sábado, junio 15

Jets’ 2024 QB picture: The latest on Aaron Rodgers, Zach Wilson and team’s NFL Draft options

It is Week 4 in the NFL.

Time to talk about the New York Jets’ future at quarterback.

Alas, the Jets find themselves in a quarterback conundrum, one that has felt never-ending for the last few … decades. Zach Wilson is clearly not the solution, now or in the future. This season feels like it could go off the rails quickly, if it hasn’t already, should he remain the starter. The Jets are 1-2 and face the Kansas City Chiefs, the defending Super Bowl champions, on Sunday night.

There is a lot of discussion about what the Jets should do at quarterback right now — sign Carson Wentz, trade for Gardner Minshew, etc. — but that would only provide a temporary fix. They signed Trevor Siemian to the practice squad on Tuesday, but he’s not exactly a playoff-caliber quarterback, either. Siemian, 31, lost the battle to be Joe Burrow’s backup to Jake Browning over the summer.

There are legitimate questions about what the Jets’ future looks like at quarterback, whether Aaron Rodgers returns in 2024 or not. Right now, he seems to want to play next season.

With Rodgers out with an Achilles tendon tear, the Jets are clearly no longer contenders in 2023, like they were supposed to be. If this season goes poorly enough, it’s fair to wonder whether it will cost anyone (like coach Robert Saleh) their jobs. That also factors into the equation. There are a few different ways this can go.

Maybe it ends with the Jets finally figuring out the quarterback position. History says: Don’t bank on it.

But here is everything to consider: from Rodgers, to Wilson, to potential 2024 free agency targets and whether the Jets might consider drafting a quarterback in the first round (again).

The Aaron Rodgers factor

When Rodgers spoke to Pat McAfee in his first interview post-Achilles injury, he threw down the gauntlet: “Give me the doubts. Give me the timetables. Give me all the things that you think can, should or will happen, because all I need is that one little extra percent of inspiration; that’s all I need. Give me your timetables. Give me your doubts. Give me your prognostications, and then watch what I do.”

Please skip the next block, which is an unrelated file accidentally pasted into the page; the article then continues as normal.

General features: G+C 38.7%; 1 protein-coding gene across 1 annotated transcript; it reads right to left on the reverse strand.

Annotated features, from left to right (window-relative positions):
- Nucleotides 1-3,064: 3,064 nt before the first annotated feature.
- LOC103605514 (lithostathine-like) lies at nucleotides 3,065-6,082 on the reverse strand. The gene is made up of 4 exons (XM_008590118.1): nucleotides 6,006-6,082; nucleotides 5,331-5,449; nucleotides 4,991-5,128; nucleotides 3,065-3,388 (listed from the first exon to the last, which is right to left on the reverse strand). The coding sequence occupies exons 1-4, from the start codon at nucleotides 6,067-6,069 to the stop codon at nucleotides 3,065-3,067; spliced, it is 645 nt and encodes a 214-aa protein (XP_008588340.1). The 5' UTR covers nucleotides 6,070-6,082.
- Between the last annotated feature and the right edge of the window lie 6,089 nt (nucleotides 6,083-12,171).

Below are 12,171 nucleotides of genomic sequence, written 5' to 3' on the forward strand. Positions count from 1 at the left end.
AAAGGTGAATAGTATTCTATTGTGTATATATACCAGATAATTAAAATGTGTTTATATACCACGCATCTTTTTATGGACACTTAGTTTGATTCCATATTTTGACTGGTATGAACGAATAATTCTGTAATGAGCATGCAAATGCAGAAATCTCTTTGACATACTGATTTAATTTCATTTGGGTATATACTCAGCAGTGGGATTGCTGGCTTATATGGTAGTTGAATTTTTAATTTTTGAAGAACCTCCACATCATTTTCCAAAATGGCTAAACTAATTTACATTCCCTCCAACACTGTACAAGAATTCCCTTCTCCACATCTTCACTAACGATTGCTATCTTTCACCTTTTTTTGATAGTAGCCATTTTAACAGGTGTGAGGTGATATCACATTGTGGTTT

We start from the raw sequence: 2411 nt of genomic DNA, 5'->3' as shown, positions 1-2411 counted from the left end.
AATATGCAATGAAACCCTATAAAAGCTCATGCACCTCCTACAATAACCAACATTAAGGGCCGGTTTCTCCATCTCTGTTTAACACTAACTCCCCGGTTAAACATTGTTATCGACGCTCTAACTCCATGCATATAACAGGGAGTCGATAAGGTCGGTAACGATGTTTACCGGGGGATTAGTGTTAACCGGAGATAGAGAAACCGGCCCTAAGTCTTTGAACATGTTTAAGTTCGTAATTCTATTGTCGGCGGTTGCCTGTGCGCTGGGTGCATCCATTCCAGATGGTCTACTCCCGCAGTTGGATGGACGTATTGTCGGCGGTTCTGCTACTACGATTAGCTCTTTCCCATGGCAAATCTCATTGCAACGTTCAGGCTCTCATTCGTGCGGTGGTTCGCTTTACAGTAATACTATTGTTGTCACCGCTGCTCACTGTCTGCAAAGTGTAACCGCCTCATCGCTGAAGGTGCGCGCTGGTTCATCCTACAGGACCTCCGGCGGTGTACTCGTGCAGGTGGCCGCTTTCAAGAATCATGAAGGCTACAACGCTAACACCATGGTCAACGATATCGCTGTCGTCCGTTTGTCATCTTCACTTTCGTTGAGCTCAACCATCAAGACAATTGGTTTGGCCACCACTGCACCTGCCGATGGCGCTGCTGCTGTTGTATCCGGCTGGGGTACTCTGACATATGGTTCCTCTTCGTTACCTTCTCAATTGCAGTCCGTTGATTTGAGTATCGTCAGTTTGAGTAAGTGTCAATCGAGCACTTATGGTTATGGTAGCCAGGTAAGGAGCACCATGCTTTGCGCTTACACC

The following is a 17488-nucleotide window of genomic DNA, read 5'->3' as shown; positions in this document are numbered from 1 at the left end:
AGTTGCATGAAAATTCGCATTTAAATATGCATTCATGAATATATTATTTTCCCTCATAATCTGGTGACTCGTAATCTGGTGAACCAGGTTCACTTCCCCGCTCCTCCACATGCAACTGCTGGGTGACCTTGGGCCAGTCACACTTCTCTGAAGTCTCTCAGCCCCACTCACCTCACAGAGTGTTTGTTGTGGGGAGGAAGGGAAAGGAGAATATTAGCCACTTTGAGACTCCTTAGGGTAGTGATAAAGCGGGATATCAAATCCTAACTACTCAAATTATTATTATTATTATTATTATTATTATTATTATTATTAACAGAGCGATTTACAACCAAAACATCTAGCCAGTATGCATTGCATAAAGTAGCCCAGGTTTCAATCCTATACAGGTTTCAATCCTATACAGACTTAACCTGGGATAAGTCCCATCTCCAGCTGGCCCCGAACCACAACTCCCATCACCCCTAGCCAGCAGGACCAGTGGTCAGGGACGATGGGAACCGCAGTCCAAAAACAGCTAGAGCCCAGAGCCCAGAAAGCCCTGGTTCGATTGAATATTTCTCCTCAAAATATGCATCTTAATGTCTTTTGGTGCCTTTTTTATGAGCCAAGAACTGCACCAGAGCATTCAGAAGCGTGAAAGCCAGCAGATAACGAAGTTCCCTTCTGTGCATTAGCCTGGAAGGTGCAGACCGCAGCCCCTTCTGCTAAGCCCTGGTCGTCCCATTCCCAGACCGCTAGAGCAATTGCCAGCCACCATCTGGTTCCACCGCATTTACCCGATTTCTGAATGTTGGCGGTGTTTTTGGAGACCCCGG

Clearly, he’s highly motivated. Rodgers also didn’t say anything definitive, though, and is prone to changing his mind. Remember: By his own admission, he was 90 percent sure he would retire until his “darkness retreat” in February.

Rodgers has a lot of time to sit around and think about his future. Right now, he’s lying around his home in Malibu, waiting for the clearance to fly back to New Jersey to be with the Jets as he rehabs.

If Saleh and general manager Joe Douglas want to find solace in anything, it’s that the promise (or theoretical promise) of Rodgers returning in 2024 should keep their jobs safe, unless this season truly turns into a disaster. If the Jets fall short of the playoffs, again, despite having a playoff-caliber roster, it wouldn’t be out of character for owner Woody Johnson to call for some sort of major change. The Jets’ offense has been the worst in the NFL by most metrics, which would presumably put offensive coordinator Nathaniel Hackett on the chopping block.

But remember: Rodgers has publicly stated since his introductory news conference that Hackett was the top reason why he ultimately decided to join the Jets. If they moved on from Hackett, would that change Rodgers’ plan? Rodgers has also spoken highly of Saleh. This all begs the question of how committed Rodgers actually is to playing for the Jets — and no one else — in 2024.